Isabelle and I used to bake with each other constantly. However, once Ari came along, we’ve only baked together twice. (I can’t blame it all on Ari. We have time to bake. The real problem is my lack of self-control. I’m trying to take off the baby weight I gained and the less sweets that are in the house, the better it is for my waistline!)

I announced to Isabelle that we were going to make bread from scratch. I was beyond excited. After all, bread was something I could eat without feeling the guilt, of say, a piece of pie or chocolate chip cookies. However, not long after I told Isabelle about my plan, she told me she didn’t want to bake bread with me.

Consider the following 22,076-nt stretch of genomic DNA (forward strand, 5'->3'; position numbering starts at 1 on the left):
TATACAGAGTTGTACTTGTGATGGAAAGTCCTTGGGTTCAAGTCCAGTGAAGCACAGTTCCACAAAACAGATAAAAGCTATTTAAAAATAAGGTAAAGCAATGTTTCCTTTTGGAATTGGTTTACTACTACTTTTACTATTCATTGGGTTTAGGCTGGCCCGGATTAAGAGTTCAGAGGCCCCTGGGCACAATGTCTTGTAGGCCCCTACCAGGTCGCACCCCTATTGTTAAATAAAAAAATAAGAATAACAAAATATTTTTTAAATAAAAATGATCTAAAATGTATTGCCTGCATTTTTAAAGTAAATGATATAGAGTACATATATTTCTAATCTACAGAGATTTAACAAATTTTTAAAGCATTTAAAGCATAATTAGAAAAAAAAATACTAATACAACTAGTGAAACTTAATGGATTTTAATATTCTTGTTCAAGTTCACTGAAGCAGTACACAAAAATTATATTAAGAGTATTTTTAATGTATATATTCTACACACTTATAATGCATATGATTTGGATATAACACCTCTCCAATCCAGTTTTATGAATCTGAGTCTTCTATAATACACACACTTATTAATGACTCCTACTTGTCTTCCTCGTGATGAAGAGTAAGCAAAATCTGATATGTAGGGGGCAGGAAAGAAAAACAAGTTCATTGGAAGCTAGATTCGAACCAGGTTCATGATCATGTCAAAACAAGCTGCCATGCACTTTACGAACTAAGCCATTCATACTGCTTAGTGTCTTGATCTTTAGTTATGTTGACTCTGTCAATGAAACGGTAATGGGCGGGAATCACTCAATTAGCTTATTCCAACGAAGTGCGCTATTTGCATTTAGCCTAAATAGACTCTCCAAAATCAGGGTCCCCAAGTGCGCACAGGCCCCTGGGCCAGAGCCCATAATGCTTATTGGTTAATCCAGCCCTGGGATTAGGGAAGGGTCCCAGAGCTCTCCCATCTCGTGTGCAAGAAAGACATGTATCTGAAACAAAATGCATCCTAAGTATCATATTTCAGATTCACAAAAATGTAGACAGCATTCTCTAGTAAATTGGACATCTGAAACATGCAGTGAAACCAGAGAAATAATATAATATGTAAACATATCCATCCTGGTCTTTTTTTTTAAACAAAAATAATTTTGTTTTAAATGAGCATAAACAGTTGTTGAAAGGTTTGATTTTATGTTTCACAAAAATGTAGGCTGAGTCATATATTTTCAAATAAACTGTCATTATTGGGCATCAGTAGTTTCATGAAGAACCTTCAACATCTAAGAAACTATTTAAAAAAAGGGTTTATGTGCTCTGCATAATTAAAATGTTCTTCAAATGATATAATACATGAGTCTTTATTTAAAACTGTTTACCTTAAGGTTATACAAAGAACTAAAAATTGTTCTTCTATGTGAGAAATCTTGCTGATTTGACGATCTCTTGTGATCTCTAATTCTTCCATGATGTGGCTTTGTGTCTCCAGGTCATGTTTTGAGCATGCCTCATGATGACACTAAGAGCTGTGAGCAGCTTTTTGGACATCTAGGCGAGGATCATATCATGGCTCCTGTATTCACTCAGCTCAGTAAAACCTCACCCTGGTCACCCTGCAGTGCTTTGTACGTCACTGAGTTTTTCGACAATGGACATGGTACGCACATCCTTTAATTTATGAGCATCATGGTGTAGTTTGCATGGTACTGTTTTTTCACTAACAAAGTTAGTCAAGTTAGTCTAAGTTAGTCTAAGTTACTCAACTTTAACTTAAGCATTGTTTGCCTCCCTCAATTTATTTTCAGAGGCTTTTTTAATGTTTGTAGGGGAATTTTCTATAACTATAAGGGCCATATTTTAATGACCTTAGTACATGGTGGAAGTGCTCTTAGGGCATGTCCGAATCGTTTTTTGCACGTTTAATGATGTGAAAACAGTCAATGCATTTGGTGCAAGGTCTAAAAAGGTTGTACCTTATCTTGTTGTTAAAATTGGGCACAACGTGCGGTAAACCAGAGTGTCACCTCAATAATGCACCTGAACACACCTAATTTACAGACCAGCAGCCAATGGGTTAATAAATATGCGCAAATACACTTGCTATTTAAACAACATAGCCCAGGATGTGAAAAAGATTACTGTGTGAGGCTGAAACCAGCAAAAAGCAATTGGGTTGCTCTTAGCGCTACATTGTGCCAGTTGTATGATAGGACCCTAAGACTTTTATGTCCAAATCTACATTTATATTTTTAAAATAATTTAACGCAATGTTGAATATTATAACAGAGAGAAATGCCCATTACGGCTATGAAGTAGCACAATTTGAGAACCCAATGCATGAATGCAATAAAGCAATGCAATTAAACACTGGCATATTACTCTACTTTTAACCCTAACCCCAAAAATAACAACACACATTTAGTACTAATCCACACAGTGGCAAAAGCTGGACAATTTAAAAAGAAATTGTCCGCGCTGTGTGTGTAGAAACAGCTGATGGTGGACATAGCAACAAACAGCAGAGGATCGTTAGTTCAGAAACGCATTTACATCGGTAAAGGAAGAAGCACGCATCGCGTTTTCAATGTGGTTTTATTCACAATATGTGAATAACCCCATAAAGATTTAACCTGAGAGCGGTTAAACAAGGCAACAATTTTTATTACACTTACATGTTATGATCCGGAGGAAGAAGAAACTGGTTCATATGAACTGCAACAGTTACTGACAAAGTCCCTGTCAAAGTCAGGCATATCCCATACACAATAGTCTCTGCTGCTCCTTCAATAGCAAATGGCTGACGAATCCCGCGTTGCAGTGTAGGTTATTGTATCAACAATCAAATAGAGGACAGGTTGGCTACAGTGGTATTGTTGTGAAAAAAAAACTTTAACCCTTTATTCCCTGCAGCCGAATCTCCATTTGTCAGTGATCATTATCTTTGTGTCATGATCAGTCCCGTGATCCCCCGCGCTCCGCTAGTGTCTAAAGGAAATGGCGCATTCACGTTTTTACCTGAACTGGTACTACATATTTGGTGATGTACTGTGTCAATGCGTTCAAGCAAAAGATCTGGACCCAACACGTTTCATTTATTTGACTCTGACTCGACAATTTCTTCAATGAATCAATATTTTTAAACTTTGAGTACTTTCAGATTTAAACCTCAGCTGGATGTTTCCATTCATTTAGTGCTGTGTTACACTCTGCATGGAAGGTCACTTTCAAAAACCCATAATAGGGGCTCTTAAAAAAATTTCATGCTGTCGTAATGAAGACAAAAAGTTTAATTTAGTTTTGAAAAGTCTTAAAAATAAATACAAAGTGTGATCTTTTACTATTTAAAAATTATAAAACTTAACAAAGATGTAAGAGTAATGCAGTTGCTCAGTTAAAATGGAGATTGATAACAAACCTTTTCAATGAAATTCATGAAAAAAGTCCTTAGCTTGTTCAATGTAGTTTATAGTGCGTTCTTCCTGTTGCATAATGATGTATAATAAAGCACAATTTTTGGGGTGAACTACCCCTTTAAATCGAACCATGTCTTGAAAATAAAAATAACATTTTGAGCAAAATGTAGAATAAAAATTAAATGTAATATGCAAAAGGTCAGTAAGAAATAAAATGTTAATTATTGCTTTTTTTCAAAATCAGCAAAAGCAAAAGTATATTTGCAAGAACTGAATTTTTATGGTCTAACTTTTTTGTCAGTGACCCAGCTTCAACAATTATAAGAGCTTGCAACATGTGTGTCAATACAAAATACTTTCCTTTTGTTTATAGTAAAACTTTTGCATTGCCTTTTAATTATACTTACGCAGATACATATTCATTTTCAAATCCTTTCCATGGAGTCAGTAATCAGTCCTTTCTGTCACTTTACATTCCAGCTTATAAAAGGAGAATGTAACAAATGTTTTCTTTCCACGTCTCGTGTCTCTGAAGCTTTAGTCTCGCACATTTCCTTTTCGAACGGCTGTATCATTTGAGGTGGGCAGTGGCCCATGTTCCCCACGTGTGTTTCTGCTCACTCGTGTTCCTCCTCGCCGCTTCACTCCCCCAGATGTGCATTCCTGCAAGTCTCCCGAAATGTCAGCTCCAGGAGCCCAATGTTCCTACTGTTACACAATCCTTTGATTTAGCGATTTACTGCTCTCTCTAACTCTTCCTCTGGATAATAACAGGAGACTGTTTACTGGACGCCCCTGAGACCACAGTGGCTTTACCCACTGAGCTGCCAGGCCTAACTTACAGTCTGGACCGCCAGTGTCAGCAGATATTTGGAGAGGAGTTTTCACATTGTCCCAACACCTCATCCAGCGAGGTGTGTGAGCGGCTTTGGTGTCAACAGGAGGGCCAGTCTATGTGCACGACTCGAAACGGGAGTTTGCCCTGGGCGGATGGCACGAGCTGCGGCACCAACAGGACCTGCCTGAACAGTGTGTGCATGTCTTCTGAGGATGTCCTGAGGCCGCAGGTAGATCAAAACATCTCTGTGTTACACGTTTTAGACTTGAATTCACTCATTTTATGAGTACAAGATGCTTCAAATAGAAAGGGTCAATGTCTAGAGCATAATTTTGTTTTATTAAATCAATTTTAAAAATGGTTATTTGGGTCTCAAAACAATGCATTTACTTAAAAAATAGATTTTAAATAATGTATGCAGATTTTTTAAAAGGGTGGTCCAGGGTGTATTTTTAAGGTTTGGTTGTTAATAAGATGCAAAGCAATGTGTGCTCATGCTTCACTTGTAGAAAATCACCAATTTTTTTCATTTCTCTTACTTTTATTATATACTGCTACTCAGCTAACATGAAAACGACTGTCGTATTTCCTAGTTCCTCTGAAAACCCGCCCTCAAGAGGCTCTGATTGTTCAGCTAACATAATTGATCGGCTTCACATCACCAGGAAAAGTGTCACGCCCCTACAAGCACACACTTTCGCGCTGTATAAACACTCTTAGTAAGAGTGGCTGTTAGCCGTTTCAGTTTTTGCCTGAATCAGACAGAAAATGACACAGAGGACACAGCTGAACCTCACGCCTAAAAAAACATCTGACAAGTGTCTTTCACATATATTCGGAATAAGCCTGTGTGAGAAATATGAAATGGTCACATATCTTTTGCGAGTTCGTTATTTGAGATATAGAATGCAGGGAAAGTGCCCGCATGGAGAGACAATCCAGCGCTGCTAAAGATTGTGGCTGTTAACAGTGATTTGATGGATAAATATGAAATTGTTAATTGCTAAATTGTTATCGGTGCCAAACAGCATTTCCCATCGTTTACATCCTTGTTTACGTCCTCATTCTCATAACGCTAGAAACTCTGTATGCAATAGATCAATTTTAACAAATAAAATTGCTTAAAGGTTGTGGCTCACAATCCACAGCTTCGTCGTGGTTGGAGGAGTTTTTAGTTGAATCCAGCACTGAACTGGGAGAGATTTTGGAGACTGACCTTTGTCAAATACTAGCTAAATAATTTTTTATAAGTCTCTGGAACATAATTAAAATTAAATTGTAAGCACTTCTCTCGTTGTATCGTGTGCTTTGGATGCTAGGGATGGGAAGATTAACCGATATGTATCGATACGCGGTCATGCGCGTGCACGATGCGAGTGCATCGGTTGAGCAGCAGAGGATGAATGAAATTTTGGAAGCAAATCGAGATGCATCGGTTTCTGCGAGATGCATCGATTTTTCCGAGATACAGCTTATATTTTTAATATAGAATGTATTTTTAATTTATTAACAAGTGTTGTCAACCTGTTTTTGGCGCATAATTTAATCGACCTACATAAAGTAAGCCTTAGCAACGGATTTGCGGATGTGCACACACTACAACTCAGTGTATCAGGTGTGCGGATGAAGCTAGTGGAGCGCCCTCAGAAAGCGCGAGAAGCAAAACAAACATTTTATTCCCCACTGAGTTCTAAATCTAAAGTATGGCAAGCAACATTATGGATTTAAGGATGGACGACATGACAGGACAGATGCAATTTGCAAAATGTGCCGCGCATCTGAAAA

Once I told her my feelings were hurt, she agreed to bake with me, but said, “I’m not going to eat it.”

This morning, once the yeast came home from the grocery store, I got to work making my own gluten-free flour and measuring the ingredients into the mixing bowl — by myself. That’s right. In the end, Isabelle decided she didn’t want to bake with me. The closest thing I got to a baking partner was Ari staring at me in the kitchen from his jumperoo.

The bread smelled good so, fortunately, Isabelle changed her tune. She asked to try a slice at dinnertime.

If you read yesterday’s slice of life story, then I have a feeling that you won’t be shocked when I tell you she didn’t like it. Her loss. I’m the only one in the house who cannot eat gluten, which means there’s more for me.

Sticky-sticky dough
I sprayed the ball of dough with water, which gave it a great crust.
The dough ball looked more like a matzoh ball to me than bread.
Just out of the oven.
Nicely browned bottom.